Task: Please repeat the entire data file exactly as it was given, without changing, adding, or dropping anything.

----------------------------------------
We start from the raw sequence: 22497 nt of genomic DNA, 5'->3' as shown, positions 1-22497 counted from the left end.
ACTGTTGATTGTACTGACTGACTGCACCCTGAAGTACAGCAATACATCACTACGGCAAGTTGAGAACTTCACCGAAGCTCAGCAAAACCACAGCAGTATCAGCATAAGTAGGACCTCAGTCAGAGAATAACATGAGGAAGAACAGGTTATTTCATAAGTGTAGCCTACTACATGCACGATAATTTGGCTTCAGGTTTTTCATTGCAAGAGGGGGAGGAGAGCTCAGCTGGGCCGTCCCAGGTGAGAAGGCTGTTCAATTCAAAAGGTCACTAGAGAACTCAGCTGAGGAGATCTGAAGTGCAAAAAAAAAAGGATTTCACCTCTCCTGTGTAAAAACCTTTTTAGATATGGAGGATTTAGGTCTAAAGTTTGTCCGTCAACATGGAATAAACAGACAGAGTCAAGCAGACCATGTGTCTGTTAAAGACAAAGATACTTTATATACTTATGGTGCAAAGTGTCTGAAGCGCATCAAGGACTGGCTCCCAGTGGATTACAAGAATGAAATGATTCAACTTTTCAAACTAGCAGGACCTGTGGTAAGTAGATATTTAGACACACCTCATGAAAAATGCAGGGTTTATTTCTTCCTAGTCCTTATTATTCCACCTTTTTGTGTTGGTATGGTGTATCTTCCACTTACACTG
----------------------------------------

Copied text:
We start from the raw sequence: 22497 nt of genomic DNA, 5'->3' as shown, positions 1-22497 counted from the left end.
ACTGTTGATTGTACTGACTGACTGCACCCTGAAGTACAGCAATACATCACTACGGCAAGTTGAGAACTTCACCGAAGCTCAGCAAAACCACAGCAGTATCAGCATAAGTAGGACCTCAGTCAGAGAATAACATGAGGAAGAACAGGTTATTTCATAAGTGTAGCCTACTACATGCACGATAATTTGGCTTCAGGTTTTTCATTGCAAGAGGGGGAGGAGAGCTCAGCTGGGCCGTCCCAGGTGAGAAGGCTGTTCAATTCAAAAGGTCACTAGAGAACTCAGCTGAGGAGATCTGAAGTGCAAAAAAAAAAGGATTTCACCTCTCCTGTGTAAAAACCTTTTTAGATATGGAGGATTTAGGTCTAAAGTTTGTCCGTCAACATGGAATAAACAGACAGAGTCAAGCAGACCATGTGTCTGTTAAAGACAAAGATACTTTATATACTTATGGTGCAAAGTGTCTGAAGCGCATCAAGGACTGGCTCCCAGTGGATTACAAGAATGAAATGATTCAACTTTTCAAACTAGCAGGACCTGTGGTAAGTAGATATTTAGACACACCTCATGAAAAATGCAGGGTTTATTTCTTCCTAGTCCTTATTATTCCACCTTTTTGTGTTGGTATGGTGTATCTTCCACTTACACTG